Ferret before that august establishment burnt to the ground years ago. It was where the Oscar Beetroot Band, Weimar cabaret artistes and sad emigres once held an afterparty without doing the gig first. Madge remembers it well, although Hortense overdid the sherbets on the night and can, as a consequence, remember nothing. Probably a good thing.
After a brief run as a Lebanese pizza shop, the lockup declined, and despite rumours it was to re-open as Altona West’s second knocking shop, it became instead the repository for the considerable detritus brought back from Madge’s disastrous night at the Bairnsdale Working Mens Club. Which is where the Kingswood came in handy, and not for the first time . . .
So, on to the recording of Was I handsome, Was He Drunk and Did Mam Give Me Hell. All the gear was carefully set up, three times, once without the cables, once with the wrong cables and then with the right lines in the wrong holes. The story of Hortense’s life but Madge didn’t care. “We are going to be Artistes!”
And next week, we may find out how it all went, although quite possibly there will be enlightening discussion of the Nineteenth Centuy Balkan conflicts instead; and of their passing effect on the Oscar Beetroot Band.
Many Centuries past, (Pre Covid) there was a Queens Festival held every year at the Castle. Many merry Bands flocked to join in the usual jam tasting sessions. Each band was given an allotted time and a venue so that the musicians could a get a taste of all the fruit on offer.
There were many Knights of Jazz seen jousting for positions to play. The music of the Duke was heralded throughout the halls.
The usual cool chicks, Henrietta and Cordelia were heard warming up their instruments down in the kitchen ready for the “Bake off.” The celebrated knights were in the main drinking hall scoffing ale and wailing out some great treats.
Sir Roger wielded his mighty sax and blew what can only be described as jam that had so many notes the “bake off” judge was left with a sinus condition that blocked all senses. The waft of honey dripping from his instrument caused the chicks to throw their quills in the air and faint.
Meanwhile out in the backblocks of the Castles Stables, Princess Donna had been given the short straw again. Her tickler of ivories had left her in a pickle.
Then out of blues corner of the stables wandered a dark horse. He was fired up ready to cook up a storm. He was an old hoofer from ‘way back when’. In Grappelli style his “fiddle” did the talkin’.
There was no need to peel his grape. Wine flowed. The sweet sounds complimented Princess Donna’s penchant for exuberant embellishments, especially the finale. The music overflowed her cup and spilled onto the straw floor, turning the performance into a meal to behold. The Judges swooned at the tasting.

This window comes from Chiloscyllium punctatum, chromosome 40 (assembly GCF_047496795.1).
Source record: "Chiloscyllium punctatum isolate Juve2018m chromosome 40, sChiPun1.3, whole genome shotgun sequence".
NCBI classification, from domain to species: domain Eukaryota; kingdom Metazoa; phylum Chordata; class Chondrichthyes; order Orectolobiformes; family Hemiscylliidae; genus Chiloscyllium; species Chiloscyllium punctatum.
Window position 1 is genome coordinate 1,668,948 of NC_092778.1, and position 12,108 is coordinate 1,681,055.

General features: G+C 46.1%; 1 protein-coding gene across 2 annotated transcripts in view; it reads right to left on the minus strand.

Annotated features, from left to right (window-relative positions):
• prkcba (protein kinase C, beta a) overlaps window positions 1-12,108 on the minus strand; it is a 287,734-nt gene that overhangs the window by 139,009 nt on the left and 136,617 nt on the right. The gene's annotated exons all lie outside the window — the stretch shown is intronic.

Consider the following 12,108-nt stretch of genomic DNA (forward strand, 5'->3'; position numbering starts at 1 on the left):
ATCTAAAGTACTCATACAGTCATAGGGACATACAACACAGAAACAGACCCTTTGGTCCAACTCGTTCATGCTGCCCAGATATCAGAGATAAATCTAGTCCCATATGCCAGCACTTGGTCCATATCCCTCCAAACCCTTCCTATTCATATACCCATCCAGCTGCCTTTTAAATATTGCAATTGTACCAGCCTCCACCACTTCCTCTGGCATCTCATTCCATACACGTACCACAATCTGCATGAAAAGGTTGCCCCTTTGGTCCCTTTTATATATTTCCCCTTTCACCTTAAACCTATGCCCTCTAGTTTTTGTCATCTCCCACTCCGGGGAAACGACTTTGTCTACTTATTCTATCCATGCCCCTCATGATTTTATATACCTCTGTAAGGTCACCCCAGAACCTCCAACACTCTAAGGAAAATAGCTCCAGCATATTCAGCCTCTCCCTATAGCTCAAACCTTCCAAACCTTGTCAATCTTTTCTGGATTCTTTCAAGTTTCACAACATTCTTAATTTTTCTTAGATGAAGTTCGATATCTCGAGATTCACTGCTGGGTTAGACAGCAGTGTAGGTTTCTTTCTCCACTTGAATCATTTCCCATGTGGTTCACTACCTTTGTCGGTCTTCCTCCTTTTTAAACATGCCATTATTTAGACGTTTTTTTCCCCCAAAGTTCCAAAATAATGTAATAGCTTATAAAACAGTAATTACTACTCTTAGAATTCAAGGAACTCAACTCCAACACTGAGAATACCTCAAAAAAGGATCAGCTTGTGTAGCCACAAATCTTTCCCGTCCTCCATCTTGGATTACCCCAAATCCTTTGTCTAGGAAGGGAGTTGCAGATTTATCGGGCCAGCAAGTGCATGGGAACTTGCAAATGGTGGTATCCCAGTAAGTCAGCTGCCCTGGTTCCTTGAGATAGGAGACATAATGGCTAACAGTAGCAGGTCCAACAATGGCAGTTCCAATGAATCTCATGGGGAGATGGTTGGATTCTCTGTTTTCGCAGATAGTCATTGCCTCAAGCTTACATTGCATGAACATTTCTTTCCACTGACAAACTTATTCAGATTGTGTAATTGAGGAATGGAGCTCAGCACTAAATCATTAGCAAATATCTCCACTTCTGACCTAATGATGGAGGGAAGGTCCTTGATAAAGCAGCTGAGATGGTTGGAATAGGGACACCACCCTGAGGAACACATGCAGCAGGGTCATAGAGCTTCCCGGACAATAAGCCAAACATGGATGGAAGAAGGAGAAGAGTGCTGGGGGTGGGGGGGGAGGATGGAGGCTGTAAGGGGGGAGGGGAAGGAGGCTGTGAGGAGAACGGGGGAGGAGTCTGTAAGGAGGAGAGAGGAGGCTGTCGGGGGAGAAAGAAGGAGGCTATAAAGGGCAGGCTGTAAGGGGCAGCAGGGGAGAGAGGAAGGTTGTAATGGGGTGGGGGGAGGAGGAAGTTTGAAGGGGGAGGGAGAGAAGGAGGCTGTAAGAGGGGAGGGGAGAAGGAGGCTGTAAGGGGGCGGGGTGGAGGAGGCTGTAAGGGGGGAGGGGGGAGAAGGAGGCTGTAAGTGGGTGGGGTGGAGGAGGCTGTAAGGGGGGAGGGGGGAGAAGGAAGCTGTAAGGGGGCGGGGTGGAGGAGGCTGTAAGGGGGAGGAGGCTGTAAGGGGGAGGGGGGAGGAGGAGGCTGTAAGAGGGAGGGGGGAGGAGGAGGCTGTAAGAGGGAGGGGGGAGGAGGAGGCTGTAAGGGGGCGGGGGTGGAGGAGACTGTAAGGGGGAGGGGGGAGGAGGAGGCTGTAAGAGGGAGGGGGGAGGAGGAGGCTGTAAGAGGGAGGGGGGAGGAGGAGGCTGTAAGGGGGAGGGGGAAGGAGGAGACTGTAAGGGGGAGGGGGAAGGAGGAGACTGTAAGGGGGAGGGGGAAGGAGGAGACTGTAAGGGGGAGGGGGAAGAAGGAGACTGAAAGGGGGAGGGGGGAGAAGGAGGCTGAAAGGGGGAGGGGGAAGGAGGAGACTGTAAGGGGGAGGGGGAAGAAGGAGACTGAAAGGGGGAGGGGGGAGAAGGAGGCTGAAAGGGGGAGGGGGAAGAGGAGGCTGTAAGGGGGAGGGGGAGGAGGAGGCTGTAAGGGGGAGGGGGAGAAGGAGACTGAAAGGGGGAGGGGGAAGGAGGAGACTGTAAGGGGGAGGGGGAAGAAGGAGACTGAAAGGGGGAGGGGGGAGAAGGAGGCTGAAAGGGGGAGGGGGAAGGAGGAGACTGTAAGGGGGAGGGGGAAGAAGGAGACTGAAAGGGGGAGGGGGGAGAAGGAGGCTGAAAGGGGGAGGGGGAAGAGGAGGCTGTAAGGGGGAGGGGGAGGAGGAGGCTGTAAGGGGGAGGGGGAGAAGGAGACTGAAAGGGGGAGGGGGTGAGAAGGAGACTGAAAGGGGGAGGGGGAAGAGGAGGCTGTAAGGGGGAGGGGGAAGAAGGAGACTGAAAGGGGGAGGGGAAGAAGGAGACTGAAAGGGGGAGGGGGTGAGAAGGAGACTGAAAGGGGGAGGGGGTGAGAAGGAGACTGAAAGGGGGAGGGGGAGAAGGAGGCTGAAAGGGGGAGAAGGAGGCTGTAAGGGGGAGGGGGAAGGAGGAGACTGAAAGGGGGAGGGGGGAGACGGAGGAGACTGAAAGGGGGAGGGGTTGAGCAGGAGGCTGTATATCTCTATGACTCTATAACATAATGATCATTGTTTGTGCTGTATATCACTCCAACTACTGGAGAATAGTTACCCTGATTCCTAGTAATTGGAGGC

Moral of Tale.
The Band that rocks the stable, rules the Weekend, and, there’s many a tasty tune still played by an old Fiddler.
In the Kingdom of Jazz land, before ISO, there were places called Clubs that held Song Competitions.
It was a chance for Singers to win money to stave off starvation, and to be given a recording contract that would open the gates and drawbridges of other famous Clubs.
These Competitions were live and fiercely contested. Singers had to arm themselves with ‘Charts’ to navigate the mind stream of jazz musicians who were lined up to play for you. Respect for them was key component of your success. A smile of acknowledgement didn’t go astray in this “dog eat dog” world.
I sat waiting on the bench with my friend “Singalot.'”
I came to provide her with my support and encouragement. She had a beautiful pure voice, but was prone to nerves. It was my job to occasionally give her sips of water and mop her brow with my hanky. A few minutes before it was her turn to go on,”Singalot” turned to me and exclaimed that she needed a cough lolly to clear her throat. Of course it was the one thing that I did not have in my purse.
“I have some.” declared a sweet looking contestant sitting on the other side of her.’ Would you like one of mine’
“Oh yes please!” said ‘Singalot’ who took the cough lolly and popped straight into her mouth.
I could see the look of gratitude on ‘Singalots’ face as the lolly worked its magic.
“Next!’ called the stage manager and up onto the platform went ‘Singalot’. She graciously handed her ‘charts’ to the musicians and took the microphone.
They began her Intro and then, to ‘Singalots’ horror, nothing came out. Her vocal chords had dried out and all she could do was make a rasping sound.
No musician with shining instruments could save her.
Moral Of the Tale:
You can’t have your Cough Lolly and Sing too.